In addition to fabric type, a simple and effective classification system based on the types of stains found is also used.

Stains can be categorized into 5 different primary classifications:

  1. Protein containing stains
  2. A) Natural oil and fat-containing stains b) Mineral and synthetic oil and grease containing stains
  3. Bleachable stains
  4. Pigment/dust/soot containing stains
  5. Water-soluble stains

Normally soils are however encountered in a combination of those primary substances. Below are examples for healthcare and lodging soils.

Healthcare stains

Blood: Blood is a protein stain that coagulates (thickens) with increased heat. To avoid setting this stain it is important that a high active enzyme is used in the first wash and temperature and not exceed       40°C.
The sooner blood‐stained linen is washed, the easier it will be to clean. Under these prescribed conditions, blood stains can usually be eliminated by the washing process.

Incontinent soils: Urine and faecal matter are either weak acidic or alkali soils found in the clothing, towels and bed linen of incontinent patients. When this soil is allowed to be in contact with textile for any length of time before it is washed, bacterial grows and produces an ammonia smell. Incontinent soils are considered a “heavy soil” classification and require special washing procedures.

Incontinent soils will become set if they are subject to high temperatures. One flush/pre-rinse for this type of linen at ≤ 35°C before the wash is recommended. The flush removes the gross soils from the load before the washing operation. Once the linen has been thoroughly flushed, normal laundry procedures should remove the remaining soil.

On any heavy soil classification, it is extremely important to neutralize excess alkalinity and remove residual chlorine since both can cause patients to develop skin irritation.

Proper rinsing and souring at the final rinse will eliminate excess alkalinity. For residual chlorine, the neutralization of chlorine needs to be done any time when chlorine is used at the end of the bleach step or at the nest wash.

Lodging Soils

Food soils: In any restaurant operation you will find food soils such as salad oil, gravy and other food spills on the table linen. Kitchen rags and aprons are also found in these accounts. These soils are usually classified as

Heavy load soils.
Greasy foods make up the majority of soils found in the restaurant’s kitchen.

These foods contain fatty acids and other animal fats and vegetable oils that are removed by the process known as emulsifying. However, most of these soils are really combination soils (fats mixed with proteins such as ice cream, butter, milk, eggs, gravy and mayonnaise)

Just like blood, these protein soils need lower temperatures during the 1st step in pre‐wash. After the load has been pre‐washed, higher temperature and proper pH together with detergent and oxygen bleach must be used to remove the remaining soil.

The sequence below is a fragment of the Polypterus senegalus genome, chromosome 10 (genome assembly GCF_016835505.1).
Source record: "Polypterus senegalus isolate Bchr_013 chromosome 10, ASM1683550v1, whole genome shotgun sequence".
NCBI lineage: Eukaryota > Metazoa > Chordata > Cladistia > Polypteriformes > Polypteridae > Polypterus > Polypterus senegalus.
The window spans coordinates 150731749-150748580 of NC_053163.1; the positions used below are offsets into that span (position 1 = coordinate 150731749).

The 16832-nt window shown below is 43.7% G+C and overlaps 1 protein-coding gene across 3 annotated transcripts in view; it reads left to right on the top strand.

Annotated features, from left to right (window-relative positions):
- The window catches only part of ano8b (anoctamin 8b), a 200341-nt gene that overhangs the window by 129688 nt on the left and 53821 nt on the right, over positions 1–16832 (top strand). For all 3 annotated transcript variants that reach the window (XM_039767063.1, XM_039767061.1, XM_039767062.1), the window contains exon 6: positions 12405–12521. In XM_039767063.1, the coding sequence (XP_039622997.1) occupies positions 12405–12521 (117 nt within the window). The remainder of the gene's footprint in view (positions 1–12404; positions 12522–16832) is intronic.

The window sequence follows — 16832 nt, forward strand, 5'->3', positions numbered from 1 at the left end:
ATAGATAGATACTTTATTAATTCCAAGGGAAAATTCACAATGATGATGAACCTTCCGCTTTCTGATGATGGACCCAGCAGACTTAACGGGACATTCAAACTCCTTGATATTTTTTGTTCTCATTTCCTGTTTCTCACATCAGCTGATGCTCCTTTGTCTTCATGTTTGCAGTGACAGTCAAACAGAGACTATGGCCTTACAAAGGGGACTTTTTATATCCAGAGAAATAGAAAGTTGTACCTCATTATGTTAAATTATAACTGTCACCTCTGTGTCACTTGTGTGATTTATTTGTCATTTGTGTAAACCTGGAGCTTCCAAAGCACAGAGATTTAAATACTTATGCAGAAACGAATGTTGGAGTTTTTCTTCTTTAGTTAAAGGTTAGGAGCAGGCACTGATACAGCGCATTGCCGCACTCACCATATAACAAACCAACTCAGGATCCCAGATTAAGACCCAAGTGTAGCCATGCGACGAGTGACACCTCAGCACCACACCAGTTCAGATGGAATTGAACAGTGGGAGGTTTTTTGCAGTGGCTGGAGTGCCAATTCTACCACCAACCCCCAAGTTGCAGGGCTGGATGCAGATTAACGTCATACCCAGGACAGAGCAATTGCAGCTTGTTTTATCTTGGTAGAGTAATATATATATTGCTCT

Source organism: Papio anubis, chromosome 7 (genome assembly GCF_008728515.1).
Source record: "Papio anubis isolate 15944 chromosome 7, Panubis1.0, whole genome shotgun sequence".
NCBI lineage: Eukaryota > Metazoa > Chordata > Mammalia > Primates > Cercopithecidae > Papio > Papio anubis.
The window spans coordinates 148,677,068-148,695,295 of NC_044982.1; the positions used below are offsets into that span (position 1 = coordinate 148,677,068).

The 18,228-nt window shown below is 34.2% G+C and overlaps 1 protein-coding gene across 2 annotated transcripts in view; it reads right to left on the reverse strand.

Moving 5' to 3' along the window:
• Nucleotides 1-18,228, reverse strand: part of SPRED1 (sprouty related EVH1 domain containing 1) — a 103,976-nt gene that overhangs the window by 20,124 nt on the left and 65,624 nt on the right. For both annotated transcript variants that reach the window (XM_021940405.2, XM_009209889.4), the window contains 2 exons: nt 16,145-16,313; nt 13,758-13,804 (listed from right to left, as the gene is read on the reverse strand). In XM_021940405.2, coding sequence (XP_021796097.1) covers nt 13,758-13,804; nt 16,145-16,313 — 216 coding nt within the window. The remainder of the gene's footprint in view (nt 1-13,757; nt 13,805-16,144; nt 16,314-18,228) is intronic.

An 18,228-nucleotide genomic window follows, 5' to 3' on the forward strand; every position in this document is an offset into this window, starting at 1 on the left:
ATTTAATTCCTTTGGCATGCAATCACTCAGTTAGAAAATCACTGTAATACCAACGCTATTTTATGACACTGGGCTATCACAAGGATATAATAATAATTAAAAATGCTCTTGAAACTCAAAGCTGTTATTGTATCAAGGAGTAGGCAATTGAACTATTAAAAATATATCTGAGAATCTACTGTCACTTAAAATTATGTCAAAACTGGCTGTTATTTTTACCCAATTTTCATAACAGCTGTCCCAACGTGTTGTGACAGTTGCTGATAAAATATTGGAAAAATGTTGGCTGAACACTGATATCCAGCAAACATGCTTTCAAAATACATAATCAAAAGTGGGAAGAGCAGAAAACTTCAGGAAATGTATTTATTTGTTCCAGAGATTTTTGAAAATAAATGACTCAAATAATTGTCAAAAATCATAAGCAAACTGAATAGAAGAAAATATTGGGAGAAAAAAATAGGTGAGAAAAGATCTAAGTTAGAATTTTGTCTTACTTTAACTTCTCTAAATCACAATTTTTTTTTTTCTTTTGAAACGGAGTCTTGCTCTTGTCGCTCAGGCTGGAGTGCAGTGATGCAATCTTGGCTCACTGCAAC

Make‐up, shoe polish, hair oil, ink: Shoe polish, ink and make‐up have a carrier that makes normal removal very difficult. These “soils” are a combination of emulsifiable soils and pigments.

First, the petroleum‐based carrier must be removed before treating the inert pigment. The emulsifiable petroleum carrier is removed by the use of a detergent high in surfactant content or an emulsifier. The remaining inert soil is lifted from the fabric through the mechanical action provided by the washing machine. However, if the pigment is trapped into the fibre, the removal becomes very complicated and high alkalinity wash processes may be required.

Kitchen mops and other inert soils: Just as there are fine inert particles of pigment in cosmetics and ink, there are inert particles of sand and dirt found in the soils contained in kitchen mops and other items. First, a flush might be required to remove the loose dirt. Then a heavy concentration of a built detergent, or a detergent and emulsifier, is used in the wash operation to penetrate and suspend the soil.

A typical variety of classifications for both lodging (table 2) and healthcare (Table 3) are shown in the following tables. Here again, a balance must be struck between having too many classifications to cause staff confusion and productivity issues and having enough to give good results and optimize chemical and utility costs.

Retain dry cleaning and laundry soils: In retail dry cleaning, spots are removed on a pre-spotting table or on a table by using a brush. Generally, the best practice is to ask the customer about the stain and make a note on the tag attached to it. It helps the master to choose the right chemical. Usually the stain in retail dry cleaning are general stains and can be identified by just seeing in white light. To start with hot water or steam should to used to activate the stain after that specific spotting chemical should be used and it should be left to rest at least for 30 sec. A specula should be used with lite hand to remove the stain, protecting the fiber of the cloth. After that it should be washed with water. Some of the stains require treatment of two spotting chemicals.